Very often a reduction in loan applications, mortgage applications and other financial arrangements can lead to further concerns amongst consumers. We have seen a number of headlines around the world which have in many cases led to self-fulfilling prophecies by injecting concern and confusion into the consumer market. The loss of 3000 jobs across the Australian financial sector is significant and, with a potential 7000 jobs to go over the next two years, there are growing concerns.

How are banks maintaining their profitability?

While the unions have been reluctant to even comment upon or consider industrial action at this moment in time, banking directors and union officials seem to be going in very different directions. The unions are very keen to protect their members and the financial services workforce while banking directors have attracted accusations of favouritism with regards to shareholders, dividends and bonuses. Indeed only a few weeks ago we saw the Reserve Bank of Australia decide against reducing base rates and then almost instantly we saw the vast majority of Australia’s leading banks increase their mortgage rates!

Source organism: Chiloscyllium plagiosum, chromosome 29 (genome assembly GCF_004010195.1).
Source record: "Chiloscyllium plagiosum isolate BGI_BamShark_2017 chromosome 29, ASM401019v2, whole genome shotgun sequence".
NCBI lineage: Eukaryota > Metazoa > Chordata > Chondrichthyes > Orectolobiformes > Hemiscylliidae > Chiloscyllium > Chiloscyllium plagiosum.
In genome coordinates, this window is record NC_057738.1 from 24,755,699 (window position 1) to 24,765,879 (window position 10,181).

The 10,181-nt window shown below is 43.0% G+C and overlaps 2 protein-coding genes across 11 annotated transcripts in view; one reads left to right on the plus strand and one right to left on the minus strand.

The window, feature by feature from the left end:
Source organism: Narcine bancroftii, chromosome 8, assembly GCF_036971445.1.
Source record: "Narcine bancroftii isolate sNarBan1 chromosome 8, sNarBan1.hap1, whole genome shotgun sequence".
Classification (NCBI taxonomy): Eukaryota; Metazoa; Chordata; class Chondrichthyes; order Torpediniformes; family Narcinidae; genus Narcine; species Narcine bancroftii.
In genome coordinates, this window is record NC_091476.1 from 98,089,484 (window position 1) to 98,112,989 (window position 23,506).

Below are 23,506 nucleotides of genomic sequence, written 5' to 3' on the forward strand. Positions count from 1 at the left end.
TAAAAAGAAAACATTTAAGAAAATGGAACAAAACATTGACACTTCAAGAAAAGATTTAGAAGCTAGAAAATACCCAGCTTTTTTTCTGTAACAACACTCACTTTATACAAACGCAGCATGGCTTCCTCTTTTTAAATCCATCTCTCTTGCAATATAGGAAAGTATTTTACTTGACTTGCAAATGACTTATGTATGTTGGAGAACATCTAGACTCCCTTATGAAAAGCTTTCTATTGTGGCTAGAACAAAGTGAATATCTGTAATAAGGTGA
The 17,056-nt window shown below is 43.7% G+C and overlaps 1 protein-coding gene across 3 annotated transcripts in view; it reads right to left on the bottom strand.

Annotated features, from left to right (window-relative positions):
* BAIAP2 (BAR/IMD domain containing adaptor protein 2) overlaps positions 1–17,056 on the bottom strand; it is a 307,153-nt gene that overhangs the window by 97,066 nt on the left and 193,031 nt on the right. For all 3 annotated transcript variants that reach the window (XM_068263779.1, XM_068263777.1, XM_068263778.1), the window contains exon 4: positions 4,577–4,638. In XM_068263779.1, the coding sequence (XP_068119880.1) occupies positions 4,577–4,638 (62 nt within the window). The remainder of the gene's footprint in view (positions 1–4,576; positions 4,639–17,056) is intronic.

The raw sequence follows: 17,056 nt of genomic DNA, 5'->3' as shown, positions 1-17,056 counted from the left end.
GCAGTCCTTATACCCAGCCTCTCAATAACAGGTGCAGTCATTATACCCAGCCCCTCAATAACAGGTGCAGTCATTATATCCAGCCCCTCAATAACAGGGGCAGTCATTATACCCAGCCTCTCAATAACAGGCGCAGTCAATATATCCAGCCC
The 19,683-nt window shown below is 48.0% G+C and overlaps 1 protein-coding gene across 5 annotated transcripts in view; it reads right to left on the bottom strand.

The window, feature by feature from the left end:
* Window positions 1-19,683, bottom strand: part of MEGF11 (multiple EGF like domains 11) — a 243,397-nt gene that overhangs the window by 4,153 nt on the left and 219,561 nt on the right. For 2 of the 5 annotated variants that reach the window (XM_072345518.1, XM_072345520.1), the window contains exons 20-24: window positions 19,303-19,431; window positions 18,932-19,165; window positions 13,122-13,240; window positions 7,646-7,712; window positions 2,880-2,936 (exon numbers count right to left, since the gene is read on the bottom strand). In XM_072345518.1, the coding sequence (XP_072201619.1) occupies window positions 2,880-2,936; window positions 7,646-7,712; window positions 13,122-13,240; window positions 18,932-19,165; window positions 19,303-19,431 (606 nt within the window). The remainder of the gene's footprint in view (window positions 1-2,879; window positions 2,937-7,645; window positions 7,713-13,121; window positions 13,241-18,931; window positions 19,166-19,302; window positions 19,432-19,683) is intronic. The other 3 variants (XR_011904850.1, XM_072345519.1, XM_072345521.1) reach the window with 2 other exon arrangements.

There is growing confusion within the consumer market as to why the banking community is jettison some jobs while at the same time improving profitability and increasing rates against the general trend. The issue with regards to interest rates and financial rates is slightly different because it is not wholly linked to the Australian base rate, more to the worldwide credit market. However, on the surface it does look as though the banking industry is pulling up the ladder and looking after itself.